Tor’s Hammer successfully bypasses firewalls and other security systems for DDoS or DoS attacks. It can generate and spoof IP traffic, sending small and continuous legitimate-looking HTTP packets to the victim server  However, it’s a relatively ineffective tool since the network it uses is slow.

RUDY

RUDY is short for R U Dead Yet? Instead of using HTTP headers, it works by exploiting long-form field HTTP POST submissions that swamp a network with coordinated streams of denial attacks. 

Malicious actors begin by scouting servers with web forms, followed by sending HTTP requests. The aim to outperform competitors is typically what motivates DDoS attacks using the RUDY tool. It’s a popular method as the small HTTP packets look legitimate and go unnoticed until the attack. 

DDoSISM

DDoSISM is another DDos attack tool used to execute application layer-seven attacks written on Linux and C++. It works by creating multiple non-existent hosts with random IP addresses to simulate a DDos attack against targeted servers.

The strength of the server security framework is analyzed upon the response to this attack. DDoSISM is quite diversified in nature, allowing security experts to try various techniques. 

SLOWLORIS

SLOWLORIS is defined as one of the most-used DDoS attack tools. It sends legitimate HTTP requests to overwhelm a server even with little bandwidth. This tool sends HTTP headers in small chunks as slowly as possible, maintaining the connection with a victim’s server for a long time to gain maximum advantage. 

This way, the server is tricked into waiting for the HTTP headers to arrive, thereby leaving no space for genuine users. The technique works well because the requests are authentic and not spoofed. 

Golden Eye

The Golden Eye tool for DDoS attacks was originally created for simulations to put the server in various DoS situations. Experts then examine the security protocols and server response to patch any loopholes. 

Golden Eye overwhelms web servers by requesting single or multiple URLs. It attempts to keep connections alive and bypass CDN systems. The target server reaches its maximum limit of requests, thus blocking legitimate requests.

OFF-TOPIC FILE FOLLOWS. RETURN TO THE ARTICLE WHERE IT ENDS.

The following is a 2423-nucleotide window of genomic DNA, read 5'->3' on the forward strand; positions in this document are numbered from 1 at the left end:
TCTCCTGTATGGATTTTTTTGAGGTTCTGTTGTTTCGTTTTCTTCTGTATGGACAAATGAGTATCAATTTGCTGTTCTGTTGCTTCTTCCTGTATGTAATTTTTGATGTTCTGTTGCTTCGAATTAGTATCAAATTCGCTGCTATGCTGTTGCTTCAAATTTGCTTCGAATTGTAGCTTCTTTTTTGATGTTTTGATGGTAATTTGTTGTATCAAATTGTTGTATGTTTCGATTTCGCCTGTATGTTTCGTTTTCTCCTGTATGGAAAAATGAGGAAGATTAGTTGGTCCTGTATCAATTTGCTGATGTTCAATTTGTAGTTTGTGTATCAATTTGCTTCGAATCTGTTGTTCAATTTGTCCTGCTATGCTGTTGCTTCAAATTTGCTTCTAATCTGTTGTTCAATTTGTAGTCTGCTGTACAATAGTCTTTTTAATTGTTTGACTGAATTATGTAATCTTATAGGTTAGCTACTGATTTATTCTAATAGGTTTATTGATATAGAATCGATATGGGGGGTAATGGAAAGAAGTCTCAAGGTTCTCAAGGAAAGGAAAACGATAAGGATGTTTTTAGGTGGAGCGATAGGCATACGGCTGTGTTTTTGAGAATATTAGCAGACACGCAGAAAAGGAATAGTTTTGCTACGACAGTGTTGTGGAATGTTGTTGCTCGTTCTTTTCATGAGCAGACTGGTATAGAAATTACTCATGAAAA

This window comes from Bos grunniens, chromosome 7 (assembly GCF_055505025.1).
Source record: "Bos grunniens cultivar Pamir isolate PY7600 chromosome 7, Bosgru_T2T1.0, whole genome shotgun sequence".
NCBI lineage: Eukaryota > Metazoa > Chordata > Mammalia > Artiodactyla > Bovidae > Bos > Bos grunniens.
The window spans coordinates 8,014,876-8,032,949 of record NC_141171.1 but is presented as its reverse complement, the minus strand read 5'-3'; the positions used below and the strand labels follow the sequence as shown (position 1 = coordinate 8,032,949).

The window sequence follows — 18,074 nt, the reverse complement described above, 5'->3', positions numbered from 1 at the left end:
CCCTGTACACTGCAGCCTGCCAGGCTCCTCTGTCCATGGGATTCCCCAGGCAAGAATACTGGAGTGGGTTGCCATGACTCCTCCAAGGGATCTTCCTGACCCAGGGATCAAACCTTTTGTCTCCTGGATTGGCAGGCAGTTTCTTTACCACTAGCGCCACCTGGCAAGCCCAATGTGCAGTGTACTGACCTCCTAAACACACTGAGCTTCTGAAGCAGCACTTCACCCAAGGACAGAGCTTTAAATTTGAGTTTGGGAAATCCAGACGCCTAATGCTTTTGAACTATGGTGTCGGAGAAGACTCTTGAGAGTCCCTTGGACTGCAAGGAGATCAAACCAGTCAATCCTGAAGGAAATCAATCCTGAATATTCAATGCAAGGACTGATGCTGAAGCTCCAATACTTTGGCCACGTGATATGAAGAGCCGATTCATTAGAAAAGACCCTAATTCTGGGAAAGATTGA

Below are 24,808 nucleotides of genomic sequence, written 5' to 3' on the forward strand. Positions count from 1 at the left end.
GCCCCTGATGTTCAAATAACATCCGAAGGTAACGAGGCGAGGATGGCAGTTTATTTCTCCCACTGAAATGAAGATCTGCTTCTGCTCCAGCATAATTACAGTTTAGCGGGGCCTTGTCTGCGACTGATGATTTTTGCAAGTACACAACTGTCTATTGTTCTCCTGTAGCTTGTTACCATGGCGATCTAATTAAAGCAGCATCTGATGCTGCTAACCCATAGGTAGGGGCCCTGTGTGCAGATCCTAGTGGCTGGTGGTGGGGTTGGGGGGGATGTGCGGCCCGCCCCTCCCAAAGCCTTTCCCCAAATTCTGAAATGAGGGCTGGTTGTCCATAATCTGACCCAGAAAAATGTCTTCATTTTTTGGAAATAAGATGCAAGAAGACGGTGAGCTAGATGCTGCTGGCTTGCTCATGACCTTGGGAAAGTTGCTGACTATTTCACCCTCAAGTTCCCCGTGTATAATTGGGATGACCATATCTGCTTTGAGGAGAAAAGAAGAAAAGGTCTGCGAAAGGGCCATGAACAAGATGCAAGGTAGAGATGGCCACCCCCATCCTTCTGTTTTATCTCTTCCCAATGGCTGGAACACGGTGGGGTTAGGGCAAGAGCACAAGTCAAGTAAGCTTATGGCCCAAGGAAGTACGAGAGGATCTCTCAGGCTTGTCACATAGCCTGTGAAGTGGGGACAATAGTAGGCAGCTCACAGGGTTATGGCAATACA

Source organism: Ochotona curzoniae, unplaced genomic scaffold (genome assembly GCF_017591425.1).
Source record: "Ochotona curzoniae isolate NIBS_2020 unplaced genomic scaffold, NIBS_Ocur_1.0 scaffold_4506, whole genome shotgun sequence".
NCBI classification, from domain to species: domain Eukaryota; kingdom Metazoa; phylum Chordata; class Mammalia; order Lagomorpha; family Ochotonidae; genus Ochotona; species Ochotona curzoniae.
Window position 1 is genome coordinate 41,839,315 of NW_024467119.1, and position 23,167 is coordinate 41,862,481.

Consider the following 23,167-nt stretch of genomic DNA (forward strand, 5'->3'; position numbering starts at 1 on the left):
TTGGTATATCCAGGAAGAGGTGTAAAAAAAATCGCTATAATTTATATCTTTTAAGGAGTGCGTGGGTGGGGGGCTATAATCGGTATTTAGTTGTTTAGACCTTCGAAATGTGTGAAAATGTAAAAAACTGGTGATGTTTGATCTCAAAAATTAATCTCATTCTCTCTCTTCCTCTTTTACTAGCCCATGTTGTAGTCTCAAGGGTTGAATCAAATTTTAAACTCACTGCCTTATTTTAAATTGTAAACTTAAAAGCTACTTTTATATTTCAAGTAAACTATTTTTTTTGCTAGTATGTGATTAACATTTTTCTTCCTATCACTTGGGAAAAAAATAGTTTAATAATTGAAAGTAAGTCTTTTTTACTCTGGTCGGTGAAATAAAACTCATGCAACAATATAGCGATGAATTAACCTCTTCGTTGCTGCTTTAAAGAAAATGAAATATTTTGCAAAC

Although it was initially written for testing purposes, hackers have been using Golden Eye to perform DDoS attacks similar to HTTP flood attacks.

HOIC

HOIC or High Orbit Ion Cannon is an advanced version of LOIC and is used for high-intensity, bulkier, and more refined attacks. It produces different requests using HTTP POST and HTTP GET packets. 

HOIC allows hackers to target up to 256 websites at once and involves a counter to measure the output. Cyber actors can also select the number of threads in an attack. This DDoS attack tool uses add-on booster scripts which are essentially text files containing basic code that allow attackers to specify multiple target URLs.

HOIC attacks are therefore harder to identify and block. The tool is often used by Anonymous to launch DDoS attacks.

PyLoris

PyLoris is a popular tool for DDoS attacks for testing network vulnerabilities. It’s also helpful in handling poor concurrent connections. Its advantages include a user-friendly interface, ability to hit a server using HTTP request headers, and the latest codebase.

PyLoris uses SSL connections and  SOCKS proxies to execute stealthy DDoS attacks directly against the target service. It can utilize a number of protocols, including Telnet, IMAP, SMTP, and HTTP.

Moreover, it supports Linux, Windows, and Mac OS and has restrictions of 50 threads, each with a total of 10 connections.

Final Thoughts

There are several DDoS attack tools that speed up and automate such cyberattacks. While Tor’s Hammer and DDoSING operate in the seventh layer of the OSI model, SLOWLORIS uses HTTP headers.

On the other hand, HOIC and LOIC use booster codes to scatter the malicious traffic, thus making it difficult to trace an attack. Golden Eye and HULK were initially created for testing purposes, but are used for malicious reasons too.

With so many DDoS attack tools out there, it’s important to conduct regular penetration testing, keep your system’s security updated, and stay aware of the latest cyberthreats.